What If Housing Declines For A Generation?

April 12, 2012 07:52

A strong case can be made that the fundamental supports of the housing market– demographics, employment, creditworthiness and income–will not recover for a generation. – Of Two minds


By Charles Hugh Smith at Of Two Minds


It can even be argued that housing has lost its status as the foundation of middle class wealth, not for a generation, but for the long term.


Rising rates of homeownership require five conditions:


1. Favorable demographics: a cohort of potential buyers that is larger than the cohort of potential sellers.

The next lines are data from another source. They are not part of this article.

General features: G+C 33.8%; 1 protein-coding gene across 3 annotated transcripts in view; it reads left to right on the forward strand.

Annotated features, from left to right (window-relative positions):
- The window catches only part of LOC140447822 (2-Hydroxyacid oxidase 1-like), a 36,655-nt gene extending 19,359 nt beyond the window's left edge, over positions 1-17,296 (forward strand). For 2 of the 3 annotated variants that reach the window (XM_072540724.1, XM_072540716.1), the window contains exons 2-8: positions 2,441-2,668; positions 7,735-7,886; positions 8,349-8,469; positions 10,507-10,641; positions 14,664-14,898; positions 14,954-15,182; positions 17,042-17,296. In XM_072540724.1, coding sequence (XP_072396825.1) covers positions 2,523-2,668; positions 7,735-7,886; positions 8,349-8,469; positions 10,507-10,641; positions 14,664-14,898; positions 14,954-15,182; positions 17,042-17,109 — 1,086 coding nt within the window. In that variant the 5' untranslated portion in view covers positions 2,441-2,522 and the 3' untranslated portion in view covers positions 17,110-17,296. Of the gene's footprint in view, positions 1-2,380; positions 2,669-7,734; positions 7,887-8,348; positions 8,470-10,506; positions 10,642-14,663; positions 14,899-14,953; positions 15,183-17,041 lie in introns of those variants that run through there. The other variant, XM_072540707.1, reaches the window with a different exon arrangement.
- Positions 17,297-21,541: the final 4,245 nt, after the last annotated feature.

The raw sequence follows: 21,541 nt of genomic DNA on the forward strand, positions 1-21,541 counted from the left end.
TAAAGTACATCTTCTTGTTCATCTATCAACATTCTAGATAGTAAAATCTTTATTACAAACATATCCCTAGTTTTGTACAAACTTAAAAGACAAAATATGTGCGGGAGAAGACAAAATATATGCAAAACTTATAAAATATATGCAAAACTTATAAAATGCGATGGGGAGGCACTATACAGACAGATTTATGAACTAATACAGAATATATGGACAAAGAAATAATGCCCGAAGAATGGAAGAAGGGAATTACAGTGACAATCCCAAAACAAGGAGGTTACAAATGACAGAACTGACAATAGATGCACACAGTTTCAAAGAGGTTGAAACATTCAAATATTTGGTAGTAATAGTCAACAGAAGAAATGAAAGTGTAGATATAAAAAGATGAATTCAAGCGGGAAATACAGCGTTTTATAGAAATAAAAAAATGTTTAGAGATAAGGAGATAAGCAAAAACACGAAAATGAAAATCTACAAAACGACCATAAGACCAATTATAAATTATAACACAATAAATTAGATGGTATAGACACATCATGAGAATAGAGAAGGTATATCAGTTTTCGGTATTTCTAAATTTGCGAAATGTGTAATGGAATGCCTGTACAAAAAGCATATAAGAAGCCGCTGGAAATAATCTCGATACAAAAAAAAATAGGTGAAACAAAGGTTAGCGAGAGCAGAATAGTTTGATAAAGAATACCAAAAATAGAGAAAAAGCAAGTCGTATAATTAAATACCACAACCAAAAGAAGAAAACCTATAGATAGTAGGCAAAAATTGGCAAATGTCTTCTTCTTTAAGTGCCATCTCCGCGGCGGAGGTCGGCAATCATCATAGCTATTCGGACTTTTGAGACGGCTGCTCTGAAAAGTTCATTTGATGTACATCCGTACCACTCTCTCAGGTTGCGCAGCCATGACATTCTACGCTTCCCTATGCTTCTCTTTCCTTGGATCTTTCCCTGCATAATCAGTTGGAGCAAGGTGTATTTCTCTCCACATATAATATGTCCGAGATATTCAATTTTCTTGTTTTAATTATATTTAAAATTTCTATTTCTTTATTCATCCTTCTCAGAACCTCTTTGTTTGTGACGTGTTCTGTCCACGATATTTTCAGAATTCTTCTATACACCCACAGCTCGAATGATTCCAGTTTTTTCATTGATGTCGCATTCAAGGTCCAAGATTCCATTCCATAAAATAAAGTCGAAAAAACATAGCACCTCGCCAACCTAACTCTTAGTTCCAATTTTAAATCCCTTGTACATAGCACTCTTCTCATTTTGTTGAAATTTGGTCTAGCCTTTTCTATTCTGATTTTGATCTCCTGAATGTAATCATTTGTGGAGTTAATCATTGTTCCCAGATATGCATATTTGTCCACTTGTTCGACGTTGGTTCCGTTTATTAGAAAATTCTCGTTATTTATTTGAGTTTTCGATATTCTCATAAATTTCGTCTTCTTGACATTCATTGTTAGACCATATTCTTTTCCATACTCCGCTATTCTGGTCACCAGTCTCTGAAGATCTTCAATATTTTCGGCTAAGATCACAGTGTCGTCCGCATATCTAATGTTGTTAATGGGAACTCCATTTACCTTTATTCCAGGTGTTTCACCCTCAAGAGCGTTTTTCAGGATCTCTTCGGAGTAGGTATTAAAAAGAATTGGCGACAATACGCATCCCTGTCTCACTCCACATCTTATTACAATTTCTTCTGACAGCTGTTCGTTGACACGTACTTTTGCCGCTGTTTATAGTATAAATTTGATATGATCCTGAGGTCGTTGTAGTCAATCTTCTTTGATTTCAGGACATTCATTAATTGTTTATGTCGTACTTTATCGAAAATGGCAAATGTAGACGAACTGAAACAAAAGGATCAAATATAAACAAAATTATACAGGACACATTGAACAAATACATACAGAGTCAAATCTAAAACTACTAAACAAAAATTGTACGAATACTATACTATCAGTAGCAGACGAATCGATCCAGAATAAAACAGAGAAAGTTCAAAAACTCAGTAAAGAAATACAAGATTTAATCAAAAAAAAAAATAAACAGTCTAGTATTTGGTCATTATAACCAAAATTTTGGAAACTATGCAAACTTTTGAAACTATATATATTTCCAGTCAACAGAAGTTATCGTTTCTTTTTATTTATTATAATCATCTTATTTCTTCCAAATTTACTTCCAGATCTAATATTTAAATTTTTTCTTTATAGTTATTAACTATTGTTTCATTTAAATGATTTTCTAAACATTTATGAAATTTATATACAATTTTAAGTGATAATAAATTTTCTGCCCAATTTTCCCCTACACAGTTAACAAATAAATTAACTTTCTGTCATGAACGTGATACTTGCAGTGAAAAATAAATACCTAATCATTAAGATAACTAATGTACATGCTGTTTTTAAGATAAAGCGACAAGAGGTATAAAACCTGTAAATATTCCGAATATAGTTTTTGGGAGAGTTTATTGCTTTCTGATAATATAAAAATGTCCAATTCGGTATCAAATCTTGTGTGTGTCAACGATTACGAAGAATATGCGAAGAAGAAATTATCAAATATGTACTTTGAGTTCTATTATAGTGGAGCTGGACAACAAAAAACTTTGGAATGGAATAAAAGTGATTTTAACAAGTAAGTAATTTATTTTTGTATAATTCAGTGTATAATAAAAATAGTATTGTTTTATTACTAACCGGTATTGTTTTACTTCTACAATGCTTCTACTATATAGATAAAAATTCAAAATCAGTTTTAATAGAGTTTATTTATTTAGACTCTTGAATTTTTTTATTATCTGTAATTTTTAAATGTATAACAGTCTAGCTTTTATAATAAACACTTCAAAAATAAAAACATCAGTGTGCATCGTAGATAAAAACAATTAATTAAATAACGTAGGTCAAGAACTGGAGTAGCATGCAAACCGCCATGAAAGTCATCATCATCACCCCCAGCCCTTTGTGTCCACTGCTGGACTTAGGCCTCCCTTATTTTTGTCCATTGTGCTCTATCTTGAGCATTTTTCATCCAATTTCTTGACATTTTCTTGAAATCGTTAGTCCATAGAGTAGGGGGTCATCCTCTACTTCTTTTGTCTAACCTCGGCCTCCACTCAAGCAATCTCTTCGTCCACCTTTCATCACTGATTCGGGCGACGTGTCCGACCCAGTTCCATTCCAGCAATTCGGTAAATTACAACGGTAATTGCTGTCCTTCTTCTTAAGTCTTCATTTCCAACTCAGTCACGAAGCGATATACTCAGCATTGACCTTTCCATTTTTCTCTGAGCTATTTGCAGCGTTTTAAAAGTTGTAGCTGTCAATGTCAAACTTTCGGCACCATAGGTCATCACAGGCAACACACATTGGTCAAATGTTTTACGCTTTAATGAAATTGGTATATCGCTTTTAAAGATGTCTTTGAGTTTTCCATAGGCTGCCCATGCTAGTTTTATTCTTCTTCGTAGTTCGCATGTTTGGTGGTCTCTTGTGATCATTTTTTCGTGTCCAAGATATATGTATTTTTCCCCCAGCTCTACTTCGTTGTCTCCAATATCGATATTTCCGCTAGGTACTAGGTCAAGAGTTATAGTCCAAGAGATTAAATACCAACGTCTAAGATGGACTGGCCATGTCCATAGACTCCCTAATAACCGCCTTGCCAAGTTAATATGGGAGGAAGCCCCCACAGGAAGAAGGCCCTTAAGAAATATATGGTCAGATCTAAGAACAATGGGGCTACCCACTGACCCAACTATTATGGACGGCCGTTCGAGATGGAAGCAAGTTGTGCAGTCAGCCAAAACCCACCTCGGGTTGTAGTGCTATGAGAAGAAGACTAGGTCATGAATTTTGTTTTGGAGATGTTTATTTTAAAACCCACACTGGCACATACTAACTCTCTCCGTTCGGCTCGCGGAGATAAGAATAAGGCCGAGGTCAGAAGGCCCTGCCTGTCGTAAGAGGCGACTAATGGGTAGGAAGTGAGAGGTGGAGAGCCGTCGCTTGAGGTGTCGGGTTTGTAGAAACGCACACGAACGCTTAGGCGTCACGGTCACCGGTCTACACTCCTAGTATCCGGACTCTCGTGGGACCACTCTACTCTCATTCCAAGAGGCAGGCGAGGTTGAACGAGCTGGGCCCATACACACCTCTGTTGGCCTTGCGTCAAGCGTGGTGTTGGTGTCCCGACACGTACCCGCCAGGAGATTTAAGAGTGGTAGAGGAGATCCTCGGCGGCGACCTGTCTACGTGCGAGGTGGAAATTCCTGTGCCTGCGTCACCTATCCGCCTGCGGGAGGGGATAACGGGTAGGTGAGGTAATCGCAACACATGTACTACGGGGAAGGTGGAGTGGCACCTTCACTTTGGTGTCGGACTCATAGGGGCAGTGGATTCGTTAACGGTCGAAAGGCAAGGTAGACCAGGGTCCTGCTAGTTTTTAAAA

2. Rising household formation rates: an expanding population does not necessarily translate into rising rates of household formation. If the number of people per household goes up, then the number of households can plummet even as population expands.


3. A large cohort of creditworthy potential buyers: that means buyers with savings, buyers with sufficient income to pay the mortgage and buyers with low debt loads.


4. An economy that generates rising incomes to support homeownership.


5. An unshakable belief that owning a house is a favorable and secure investment that will rise in value in the decades ahead.


If the first four conditions have eroded, then the belief in the permanence of a rising housing market will also erode.




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